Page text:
Rodrigo Favela
View from the Top

Driving the Industry in the Digital Arena

Tue, 04/24/2018 - 11:45

Q: How has HCX made the most of the emerging opportunities in the oil and gas industry?

A: We are working in a wider array of areas, such as implementation, project execution, industry-related software development and specialized consultancy for key companies. We have experience in execution and development of projects for third parties and we have developed our own projects, mostly in storage for refined products. Now, we are looking to attract investors to our own projects.

Q: What is HCX's capacity to take on ambitious projects and add value to them?

A: We have seen a great number of ideas for projects but just a few have moved forward. Most of these projects are large in size and they require millions of dollars to be developed and meet market requirements. There are many smaller projects where we can add value, such as the marine distribution terminal in Tuxpan, where we are now working. We have the flexibility and capacity to integrate project teams rapidly, to develop them quickly and to bring people who add value for the client. Our flexibilty is also our competitive edge.

Q: How is HCX working to transform the Mexican oil and gas industry?

A: We have been working with our own best practices for a long time and now that Mexican companies are adopting international standards, we work with them too. We have helped other companies define and develop new technology solutions, both for new infrastructure projects and operational IT applications.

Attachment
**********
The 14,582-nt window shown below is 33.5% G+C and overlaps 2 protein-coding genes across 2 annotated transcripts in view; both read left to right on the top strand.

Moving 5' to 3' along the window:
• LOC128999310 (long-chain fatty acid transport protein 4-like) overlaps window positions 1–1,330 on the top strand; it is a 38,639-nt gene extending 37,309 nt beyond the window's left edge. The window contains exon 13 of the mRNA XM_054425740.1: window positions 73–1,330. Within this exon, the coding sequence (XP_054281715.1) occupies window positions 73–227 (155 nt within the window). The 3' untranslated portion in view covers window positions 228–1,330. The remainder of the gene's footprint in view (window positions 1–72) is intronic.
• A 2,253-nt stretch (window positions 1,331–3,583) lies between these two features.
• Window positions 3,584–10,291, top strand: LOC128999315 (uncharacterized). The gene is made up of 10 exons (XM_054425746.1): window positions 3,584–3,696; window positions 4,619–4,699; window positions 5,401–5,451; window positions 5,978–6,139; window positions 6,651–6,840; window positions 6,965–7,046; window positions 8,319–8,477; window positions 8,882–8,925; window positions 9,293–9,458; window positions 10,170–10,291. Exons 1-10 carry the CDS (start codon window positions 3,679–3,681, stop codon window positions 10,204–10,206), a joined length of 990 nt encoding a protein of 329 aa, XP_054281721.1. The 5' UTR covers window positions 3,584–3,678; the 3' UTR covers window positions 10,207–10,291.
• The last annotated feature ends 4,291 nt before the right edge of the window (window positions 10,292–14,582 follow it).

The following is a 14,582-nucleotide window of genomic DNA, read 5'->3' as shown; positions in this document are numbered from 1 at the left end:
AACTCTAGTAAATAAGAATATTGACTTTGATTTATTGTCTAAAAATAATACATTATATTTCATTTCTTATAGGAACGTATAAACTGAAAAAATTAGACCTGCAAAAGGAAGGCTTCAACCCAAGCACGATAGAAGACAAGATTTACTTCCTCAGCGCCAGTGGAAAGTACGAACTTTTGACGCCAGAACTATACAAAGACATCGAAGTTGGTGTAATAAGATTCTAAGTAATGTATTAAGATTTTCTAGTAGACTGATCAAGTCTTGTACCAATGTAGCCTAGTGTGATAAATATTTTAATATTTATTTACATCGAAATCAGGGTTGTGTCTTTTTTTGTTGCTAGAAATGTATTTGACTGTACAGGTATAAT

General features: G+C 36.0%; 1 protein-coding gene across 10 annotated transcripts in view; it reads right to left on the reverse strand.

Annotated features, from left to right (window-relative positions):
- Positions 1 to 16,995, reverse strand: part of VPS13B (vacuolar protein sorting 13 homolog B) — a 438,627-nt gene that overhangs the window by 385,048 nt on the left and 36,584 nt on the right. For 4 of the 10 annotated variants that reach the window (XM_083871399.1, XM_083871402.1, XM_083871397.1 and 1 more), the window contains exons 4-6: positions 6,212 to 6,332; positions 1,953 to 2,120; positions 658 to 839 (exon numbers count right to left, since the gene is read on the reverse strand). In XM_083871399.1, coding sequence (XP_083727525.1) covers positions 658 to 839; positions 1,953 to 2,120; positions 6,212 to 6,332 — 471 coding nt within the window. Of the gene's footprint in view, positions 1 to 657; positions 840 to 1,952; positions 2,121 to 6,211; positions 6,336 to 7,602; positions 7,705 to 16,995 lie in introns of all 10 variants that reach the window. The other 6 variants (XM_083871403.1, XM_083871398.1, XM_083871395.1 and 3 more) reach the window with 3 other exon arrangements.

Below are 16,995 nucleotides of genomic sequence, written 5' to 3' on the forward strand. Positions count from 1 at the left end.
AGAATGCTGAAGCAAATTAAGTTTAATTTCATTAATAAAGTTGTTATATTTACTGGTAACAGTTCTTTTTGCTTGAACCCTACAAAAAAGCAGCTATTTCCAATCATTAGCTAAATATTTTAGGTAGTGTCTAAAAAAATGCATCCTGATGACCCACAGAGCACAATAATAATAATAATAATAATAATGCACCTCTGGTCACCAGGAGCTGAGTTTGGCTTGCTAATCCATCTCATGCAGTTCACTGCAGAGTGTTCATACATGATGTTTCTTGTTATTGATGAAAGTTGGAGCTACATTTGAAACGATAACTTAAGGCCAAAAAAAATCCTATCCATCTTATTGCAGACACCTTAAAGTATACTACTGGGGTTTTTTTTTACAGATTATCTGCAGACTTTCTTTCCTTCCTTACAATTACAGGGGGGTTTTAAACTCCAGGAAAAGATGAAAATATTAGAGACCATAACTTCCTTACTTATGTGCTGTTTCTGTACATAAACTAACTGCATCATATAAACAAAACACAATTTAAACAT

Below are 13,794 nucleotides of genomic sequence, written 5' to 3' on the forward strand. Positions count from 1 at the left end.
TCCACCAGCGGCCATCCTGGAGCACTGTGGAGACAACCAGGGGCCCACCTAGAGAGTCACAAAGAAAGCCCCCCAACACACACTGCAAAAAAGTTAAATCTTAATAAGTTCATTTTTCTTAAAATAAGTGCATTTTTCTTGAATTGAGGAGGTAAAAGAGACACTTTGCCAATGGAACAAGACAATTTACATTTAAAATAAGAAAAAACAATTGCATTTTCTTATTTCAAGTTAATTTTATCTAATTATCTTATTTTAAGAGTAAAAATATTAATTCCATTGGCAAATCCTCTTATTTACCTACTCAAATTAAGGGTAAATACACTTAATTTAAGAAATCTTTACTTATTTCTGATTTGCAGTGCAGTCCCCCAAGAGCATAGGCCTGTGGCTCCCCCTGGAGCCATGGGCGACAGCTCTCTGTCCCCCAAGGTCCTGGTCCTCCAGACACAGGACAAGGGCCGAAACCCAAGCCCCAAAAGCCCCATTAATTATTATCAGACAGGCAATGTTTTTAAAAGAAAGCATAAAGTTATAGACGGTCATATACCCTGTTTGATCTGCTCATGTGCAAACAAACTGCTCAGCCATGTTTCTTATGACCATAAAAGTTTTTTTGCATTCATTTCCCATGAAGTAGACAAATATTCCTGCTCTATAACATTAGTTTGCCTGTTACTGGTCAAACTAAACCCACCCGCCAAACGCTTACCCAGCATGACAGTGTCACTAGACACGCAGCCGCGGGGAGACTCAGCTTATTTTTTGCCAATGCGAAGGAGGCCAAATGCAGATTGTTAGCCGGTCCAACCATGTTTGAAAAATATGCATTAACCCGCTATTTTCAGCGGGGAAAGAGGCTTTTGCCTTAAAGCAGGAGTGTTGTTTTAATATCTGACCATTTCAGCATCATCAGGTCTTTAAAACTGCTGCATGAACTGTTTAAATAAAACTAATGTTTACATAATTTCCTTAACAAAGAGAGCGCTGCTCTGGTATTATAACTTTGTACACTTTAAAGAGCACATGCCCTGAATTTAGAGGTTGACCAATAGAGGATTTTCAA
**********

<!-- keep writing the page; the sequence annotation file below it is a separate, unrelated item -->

Q: How has HCX expanded its offer to cost-effective services for a broader number of industry players?

A: Gas stations have hidden costs since they see compliance as an extra burden in their daily operations. We have tried to change this perception and to help them adopt ASEA’s and CRE’s regulations so they can see them as an opportunity and avoid fines or extra costs that could come later. Complianceenhancing practices are among the key areas of opportunity we have identified as companies are still figuring out how to handle this. Franchise implementation and supply have become priorities but gas stations are repeatedly facing these compliance-related challenges since often they fall to the bottom of the priority list. The regulations have become more sophisticated and they are having problems coping with these mandatory requirements.

Q: What are the areas of opportunity you see in human talent development?

A: There is a shortage of specialized labor for high-tech operations. The industry’s expansion has also prompted many experienced people to move from PEMEX to private entities, causing a shortfall of experienced staff in the sector. Trading and commercialization is another area of opportunity since PEMEX did not have this section before and now there are gaps to fill. The industry has grown organically and they are just learning to see things differently. The lack of human capital can also be seen among lawyers with practical experience. All this could cause the market to slow down or run inefficiently if these gaps are left unattended. This integration and market completion is something we strive to achieve because we want people to understand how to do their job better.

Q: Where do you see HCX going and which projects would you like to achieve this year?

A: We want to continue developing our digital platform to build more things around it, to create a digital ecosystem that can fully serve the market with more business intelligence. We also want to start constructing the projects we have already developed in the market, look for new solutions and opportunities and see which innovations are coming and what can be done in that area. We want to deepen knowledge in the market to overcome the idea of monopolistic practices and foster competition as the ideal road for growth, to add value and to do things better. There needs to be a shift from the idea of capturing the market and we strive to work in that direction.